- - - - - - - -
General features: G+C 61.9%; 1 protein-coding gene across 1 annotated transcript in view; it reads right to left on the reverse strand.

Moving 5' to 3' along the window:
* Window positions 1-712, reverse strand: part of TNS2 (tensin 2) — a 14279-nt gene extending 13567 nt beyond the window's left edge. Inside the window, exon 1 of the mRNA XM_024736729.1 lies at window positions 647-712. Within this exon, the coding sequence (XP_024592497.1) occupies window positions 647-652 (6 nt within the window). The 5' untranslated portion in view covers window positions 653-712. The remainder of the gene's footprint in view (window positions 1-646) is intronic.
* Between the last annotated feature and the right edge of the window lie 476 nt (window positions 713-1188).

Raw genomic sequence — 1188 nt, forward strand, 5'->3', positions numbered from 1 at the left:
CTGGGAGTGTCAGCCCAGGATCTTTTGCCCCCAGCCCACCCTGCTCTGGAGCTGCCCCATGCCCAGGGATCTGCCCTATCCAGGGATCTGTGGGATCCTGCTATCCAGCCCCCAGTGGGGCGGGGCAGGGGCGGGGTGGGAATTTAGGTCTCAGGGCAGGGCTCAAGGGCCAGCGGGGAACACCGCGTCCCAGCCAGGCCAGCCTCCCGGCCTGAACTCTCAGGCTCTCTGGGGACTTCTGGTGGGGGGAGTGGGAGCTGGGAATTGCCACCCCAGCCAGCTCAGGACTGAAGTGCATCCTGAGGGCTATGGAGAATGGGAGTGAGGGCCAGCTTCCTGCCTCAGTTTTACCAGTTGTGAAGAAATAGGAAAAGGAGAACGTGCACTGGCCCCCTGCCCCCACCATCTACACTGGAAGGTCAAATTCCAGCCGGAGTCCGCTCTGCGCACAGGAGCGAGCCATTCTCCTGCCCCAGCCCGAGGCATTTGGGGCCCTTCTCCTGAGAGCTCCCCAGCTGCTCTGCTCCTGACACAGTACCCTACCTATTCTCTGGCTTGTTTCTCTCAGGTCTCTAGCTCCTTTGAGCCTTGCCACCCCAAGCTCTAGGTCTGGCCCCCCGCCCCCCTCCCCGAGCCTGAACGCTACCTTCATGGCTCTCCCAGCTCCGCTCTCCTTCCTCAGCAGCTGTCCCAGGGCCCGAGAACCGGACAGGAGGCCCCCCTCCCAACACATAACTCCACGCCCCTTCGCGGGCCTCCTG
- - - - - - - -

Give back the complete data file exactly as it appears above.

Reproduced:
General features: G+C 61.9%; 1 protein-coding gene across 1 annotated transcript in view; it reads right to left on the reverse strand.

Moving 5' to 3' along the window:
* Window positions 1-712, reverse strand: part of TNS2 (tensin 2) — a 14279-nt gene extending 13567 nt beyond the window's left edge. Inside the window, exon 1 of the mRNA XM_024736729.1 lies at window positions 647-712. Within this exon, the coding sequence (XP_024592497.1) occupies window positions 647-652 (6 nt within the window). The 5' untranslated portion in view covers window positions 653-712. The remainder of the gene's footprint in view (window positions 1-646) is intronic.
* Between the last annotated feature and the right edge of the window lie 476 nt (window positions 713-1188).

Raw genomic sequence — 1188 nt, forward strand, 5'->3', positions numbered from 1 at the left:
CTGGGAGTGTCAGCCCAGGATCTTTTGCCCCCAGCCCACCCTGCTCTGGAGCTGCCCCATGCCCAGGGATCTGCCCTATCCAGGGATCTGTGGGATCCTGCTATCCAGCCCCCAGTGGGGCGGGGCAGGGGCGGGGTGGGAATTTAGGTCTCAGGGCAGGGCTCAAGGGCCAGCGGGGAACACCGCGTCCCAGCCAGGCCAGCCTCCCGGCCTGAACTCTCAGGCTCTCTGGGGACTTCTGGTGGGGGGAGTGGGAGCTGGGAATTGCCACCCCAGCCAGCTCAGGACTGAAGTGCATCCTGAGGGCTATGGAGAATGGGAGTGAGGGCCAGCTTCCTGCCTCAGTTTTACCAGTTGTGAAGAAATAGGAAAAGGAGAACGTGCACTGGCCCCCTGCCCCCACCATCTACACTGGAAGGTCAAATTCCAGCCGGAGTCCGCTCTGCGCACAGGAGCGAGCCATTCTCCTGCCCCAGCCCGAGGCATTTGGGGCCCTTCTCCTGAGAGCTCCCCAGCTGCTCTGCTCCTGACACAGTACCCTACCTATTCTCTGGCTTGTTTCTCTCAGGTCTCTAGCTCCTTTGAGCCTTGCCACCCCAAGCTCTAGGTCTGGCCCCCCGCCCCCCTCCCCGAGCCTGAACGCTACCTTCATGGCTCTCCCAGCTCCGCTCTCCTTCCTCAGCAGCTGTCCCAGGGCCCGAGAACCGGACAGGAGGCCCCCCTCCCAACACATAACTCCACGCCCCTTCGCGGGCCTCCTG